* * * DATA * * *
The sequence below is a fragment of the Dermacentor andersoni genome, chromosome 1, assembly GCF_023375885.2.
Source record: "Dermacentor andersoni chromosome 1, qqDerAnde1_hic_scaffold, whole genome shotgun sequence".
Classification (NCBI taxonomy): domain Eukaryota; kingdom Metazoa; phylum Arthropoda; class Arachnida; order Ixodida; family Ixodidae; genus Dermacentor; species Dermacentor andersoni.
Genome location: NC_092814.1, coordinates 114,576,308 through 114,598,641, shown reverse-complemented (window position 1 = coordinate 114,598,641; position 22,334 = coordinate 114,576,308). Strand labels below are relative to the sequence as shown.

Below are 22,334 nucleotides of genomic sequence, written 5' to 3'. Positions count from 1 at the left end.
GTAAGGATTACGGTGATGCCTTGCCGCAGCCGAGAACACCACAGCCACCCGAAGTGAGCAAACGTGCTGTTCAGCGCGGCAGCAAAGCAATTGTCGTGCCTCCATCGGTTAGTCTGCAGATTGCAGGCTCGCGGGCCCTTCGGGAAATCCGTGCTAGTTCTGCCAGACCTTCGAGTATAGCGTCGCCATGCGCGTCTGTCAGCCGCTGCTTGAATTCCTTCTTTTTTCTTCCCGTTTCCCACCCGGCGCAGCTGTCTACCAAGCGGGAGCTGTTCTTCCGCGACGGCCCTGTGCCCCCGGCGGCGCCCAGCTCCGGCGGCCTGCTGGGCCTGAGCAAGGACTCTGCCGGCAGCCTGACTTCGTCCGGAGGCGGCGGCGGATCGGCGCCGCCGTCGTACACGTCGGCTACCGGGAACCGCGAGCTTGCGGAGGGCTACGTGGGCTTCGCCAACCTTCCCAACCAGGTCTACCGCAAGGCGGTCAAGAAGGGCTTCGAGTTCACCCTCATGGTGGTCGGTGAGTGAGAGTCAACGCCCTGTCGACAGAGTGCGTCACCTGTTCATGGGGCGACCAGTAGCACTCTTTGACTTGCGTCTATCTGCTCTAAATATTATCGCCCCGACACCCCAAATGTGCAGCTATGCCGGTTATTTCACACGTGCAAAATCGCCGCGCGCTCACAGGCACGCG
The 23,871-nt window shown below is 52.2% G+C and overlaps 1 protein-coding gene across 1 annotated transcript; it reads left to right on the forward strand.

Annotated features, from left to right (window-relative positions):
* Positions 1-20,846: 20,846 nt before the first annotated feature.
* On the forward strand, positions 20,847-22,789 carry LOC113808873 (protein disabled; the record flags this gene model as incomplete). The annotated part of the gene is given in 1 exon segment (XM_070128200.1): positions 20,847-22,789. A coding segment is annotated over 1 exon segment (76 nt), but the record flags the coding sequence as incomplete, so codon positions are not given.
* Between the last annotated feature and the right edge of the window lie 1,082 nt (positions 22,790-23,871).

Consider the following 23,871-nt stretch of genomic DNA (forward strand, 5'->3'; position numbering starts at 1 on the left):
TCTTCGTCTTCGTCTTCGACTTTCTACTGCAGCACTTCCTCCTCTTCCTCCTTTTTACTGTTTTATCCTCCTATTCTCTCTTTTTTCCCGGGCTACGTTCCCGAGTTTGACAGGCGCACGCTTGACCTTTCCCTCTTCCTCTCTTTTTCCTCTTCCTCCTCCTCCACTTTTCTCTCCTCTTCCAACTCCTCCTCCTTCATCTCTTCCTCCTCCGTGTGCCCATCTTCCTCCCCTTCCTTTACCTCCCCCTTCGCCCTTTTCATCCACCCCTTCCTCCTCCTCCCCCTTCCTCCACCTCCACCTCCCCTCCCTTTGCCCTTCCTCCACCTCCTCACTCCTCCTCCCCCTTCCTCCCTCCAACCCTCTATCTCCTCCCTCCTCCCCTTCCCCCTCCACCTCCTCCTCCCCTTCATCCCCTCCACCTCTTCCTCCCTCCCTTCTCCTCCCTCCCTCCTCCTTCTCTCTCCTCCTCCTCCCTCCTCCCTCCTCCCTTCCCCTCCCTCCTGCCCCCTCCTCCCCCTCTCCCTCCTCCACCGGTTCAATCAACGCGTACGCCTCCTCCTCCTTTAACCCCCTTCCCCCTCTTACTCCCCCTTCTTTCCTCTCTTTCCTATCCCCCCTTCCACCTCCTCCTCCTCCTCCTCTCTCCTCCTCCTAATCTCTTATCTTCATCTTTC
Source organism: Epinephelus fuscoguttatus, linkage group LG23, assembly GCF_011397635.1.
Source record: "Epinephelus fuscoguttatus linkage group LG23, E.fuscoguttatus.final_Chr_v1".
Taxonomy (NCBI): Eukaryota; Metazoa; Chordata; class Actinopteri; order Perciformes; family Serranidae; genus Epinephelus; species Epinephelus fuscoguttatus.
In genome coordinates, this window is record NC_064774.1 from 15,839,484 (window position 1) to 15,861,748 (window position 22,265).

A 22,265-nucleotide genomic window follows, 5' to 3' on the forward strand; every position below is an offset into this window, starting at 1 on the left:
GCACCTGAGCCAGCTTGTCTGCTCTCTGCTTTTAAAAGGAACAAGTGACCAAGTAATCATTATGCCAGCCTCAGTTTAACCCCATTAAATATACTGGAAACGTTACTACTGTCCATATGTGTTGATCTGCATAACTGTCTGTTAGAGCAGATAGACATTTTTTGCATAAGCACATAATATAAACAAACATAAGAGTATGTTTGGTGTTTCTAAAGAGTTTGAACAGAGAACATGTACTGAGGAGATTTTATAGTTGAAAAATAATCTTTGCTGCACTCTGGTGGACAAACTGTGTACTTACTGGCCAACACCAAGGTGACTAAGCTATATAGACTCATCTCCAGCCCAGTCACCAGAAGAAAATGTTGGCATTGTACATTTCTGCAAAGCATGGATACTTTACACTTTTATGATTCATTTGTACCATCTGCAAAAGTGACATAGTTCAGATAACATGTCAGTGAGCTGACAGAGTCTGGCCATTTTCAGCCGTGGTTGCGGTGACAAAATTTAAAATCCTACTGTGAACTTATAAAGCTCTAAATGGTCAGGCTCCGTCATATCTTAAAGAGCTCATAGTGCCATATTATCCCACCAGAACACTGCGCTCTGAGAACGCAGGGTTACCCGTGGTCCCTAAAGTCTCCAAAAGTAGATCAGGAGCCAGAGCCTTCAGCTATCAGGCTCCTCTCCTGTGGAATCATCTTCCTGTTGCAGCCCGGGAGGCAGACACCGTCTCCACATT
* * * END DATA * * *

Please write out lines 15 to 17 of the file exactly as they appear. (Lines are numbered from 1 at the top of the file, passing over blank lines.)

Source record: "Epinephelus fuscoguttatus linkage group LG23, E.fuscoguttatus.final_Chr_v1".
Taxonomy (NCBI): Eukaryota; Metazoa; Chordata; class Actinopteri; order Perciformes; family Serranidae; genus Epinephelus; species Epinephelus fuscoguttatus.
In genome coordinates, this window is record NC_064774.1 from 15,839,484 (window position 1) to 15,861,748 (window position 22,265).